Corrigan Park development starting to take shape

Antrim and St John’s officials met at Corrigan Park on Monday to give the press an update on the redevelopment work at the famous old ground. Work had just got underway on the  new development when the Covid 19 pandemic brought it to a halt, but the good news is the work was not delayed as much as first feared and things are getting back to normal.       Work on the 500-seater stand and terracing on the Black Mountain side of the ground is starting to take shape and the steel for the new stand was starting to be put in place this week.

Corrigan Park Development Group chairman Collie Donnelly (centre) with St John’s chairman Gerry McCann (left) and county chairman Ciaran McCavana at Monday’s update at Corrigan Park.

Former Antrim county chairman and St John’s stalwart Collie Donnelly, who is the Corrigan Park Development Group chairman, was very upbeat about the chances of the work being finished for the proposed completion date of October, despite the Covid related delay.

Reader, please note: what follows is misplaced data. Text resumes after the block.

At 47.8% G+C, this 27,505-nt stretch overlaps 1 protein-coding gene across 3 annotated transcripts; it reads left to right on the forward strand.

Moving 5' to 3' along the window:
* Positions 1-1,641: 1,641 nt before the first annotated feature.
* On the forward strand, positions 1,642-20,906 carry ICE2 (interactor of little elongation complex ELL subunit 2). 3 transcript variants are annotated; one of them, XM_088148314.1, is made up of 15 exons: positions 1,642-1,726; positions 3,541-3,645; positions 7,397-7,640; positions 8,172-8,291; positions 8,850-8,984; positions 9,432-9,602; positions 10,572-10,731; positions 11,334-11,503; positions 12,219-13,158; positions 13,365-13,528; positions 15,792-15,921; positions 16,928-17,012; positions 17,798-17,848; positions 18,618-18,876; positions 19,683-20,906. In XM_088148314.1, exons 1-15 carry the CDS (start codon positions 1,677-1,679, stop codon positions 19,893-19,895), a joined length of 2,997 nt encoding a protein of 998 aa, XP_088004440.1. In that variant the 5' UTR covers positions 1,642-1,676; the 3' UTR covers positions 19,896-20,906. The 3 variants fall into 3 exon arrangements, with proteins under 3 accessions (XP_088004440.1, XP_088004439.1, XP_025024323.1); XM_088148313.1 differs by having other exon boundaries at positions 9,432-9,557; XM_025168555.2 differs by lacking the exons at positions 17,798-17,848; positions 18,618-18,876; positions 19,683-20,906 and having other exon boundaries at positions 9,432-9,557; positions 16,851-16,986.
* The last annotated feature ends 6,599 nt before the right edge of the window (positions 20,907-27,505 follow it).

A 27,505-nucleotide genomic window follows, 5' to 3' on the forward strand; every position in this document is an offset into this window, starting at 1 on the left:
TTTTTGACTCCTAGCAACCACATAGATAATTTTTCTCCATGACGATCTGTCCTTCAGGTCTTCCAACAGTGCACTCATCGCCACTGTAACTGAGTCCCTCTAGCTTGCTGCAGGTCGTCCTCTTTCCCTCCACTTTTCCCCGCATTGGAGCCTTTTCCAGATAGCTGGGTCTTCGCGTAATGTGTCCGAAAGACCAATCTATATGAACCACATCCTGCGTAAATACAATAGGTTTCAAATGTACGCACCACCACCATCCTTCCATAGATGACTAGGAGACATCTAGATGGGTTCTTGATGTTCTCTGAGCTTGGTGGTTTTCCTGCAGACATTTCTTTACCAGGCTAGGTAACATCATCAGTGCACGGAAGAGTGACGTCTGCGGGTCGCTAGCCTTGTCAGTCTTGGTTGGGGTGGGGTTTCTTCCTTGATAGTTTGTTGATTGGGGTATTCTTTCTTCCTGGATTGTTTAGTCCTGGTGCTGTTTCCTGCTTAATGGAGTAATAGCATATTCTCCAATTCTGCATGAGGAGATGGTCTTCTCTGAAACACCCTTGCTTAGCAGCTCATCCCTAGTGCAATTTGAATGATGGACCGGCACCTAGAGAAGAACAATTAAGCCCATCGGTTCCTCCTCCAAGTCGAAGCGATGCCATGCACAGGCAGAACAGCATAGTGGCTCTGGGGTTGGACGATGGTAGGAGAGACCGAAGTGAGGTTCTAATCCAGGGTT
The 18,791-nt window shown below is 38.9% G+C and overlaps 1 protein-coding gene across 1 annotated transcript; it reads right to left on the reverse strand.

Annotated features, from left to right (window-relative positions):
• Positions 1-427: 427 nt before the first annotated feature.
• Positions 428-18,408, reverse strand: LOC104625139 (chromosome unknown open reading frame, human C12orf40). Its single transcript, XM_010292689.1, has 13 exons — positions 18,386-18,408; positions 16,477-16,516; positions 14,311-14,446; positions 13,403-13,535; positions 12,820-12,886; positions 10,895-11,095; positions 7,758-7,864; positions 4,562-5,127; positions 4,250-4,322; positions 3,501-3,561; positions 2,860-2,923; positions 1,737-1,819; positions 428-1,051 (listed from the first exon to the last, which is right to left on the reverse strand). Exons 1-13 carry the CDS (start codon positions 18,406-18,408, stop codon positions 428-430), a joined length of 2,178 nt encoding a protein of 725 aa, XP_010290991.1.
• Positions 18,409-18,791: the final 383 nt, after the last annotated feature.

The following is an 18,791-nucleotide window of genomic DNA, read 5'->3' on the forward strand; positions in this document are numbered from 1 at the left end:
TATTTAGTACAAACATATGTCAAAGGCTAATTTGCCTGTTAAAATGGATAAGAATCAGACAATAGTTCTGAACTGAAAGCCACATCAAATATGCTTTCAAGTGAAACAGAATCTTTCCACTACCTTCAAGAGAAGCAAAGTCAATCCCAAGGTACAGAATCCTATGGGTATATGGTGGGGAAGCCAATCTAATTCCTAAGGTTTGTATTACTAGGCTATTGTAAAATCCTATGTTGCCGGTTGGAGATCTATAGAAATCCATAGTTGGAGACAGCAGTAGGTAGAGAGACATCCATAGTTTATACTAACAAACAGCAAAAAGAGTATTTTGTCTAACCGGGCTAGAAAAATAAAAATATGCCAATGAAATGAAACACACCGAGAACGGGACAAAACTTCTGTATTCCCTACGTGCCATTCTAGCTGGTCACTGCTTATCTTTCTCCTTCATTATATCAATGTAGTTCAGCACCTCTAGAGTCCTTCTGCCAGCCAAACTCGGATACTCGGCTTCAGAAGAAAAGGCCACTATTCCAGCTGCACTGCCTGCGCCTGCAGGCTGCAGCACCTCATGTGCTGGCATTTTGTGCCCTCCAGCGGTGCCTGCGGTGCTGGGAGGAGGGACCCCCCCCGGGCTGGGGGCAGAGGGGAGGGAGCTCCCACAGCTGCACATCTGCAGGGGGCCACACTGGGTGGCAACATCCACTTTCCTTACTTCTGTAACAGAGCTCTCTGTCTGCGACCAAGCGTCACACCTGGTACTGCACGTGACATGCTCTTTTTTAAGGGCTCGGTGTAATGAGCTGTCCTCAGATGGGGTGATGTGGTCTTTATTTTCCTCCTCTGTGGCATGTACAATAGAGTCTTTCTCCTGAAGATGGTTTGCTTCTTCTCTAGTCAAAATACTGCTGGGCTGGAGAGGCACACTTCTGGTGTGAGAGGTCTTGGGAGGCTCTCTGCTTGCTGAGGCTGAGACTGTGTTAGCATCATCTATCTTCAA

“Thankfully, the Corrigan Park project was already started (before the Covid 19 pandemic) and any projects that were started were able to continue. It’s a facility that is very much needed obviously for a club that has 30 teams with one pitch and a facility where we can also play county games, especially with Casement Park being out of commission.

Members of the Antrim GAA and St John’s GAC joined Collie Donnelly at Monday’s event at Corrigan Park

The renovation work at Corrigan is being co-funded by Croke Park, the Ulster Council, Antrim county board and St John’s club and will prove a very useful addition to the county.  When pushed by Saffron Gael if there was any chance that the project being completed in time to host any of this season’s Antrim county finals Collie Donnelly said he had high hopes that it may still be possible, especially since the county had now been given another two weeks of leeway to complete their fixtures.

Club Aontrmo chairman Niall Murphy, is interviewed by the BBC’s Mark Sidebottom.

Leave a Reply

This site uses Akismet to reduce spam. Learn how your comment data is processed.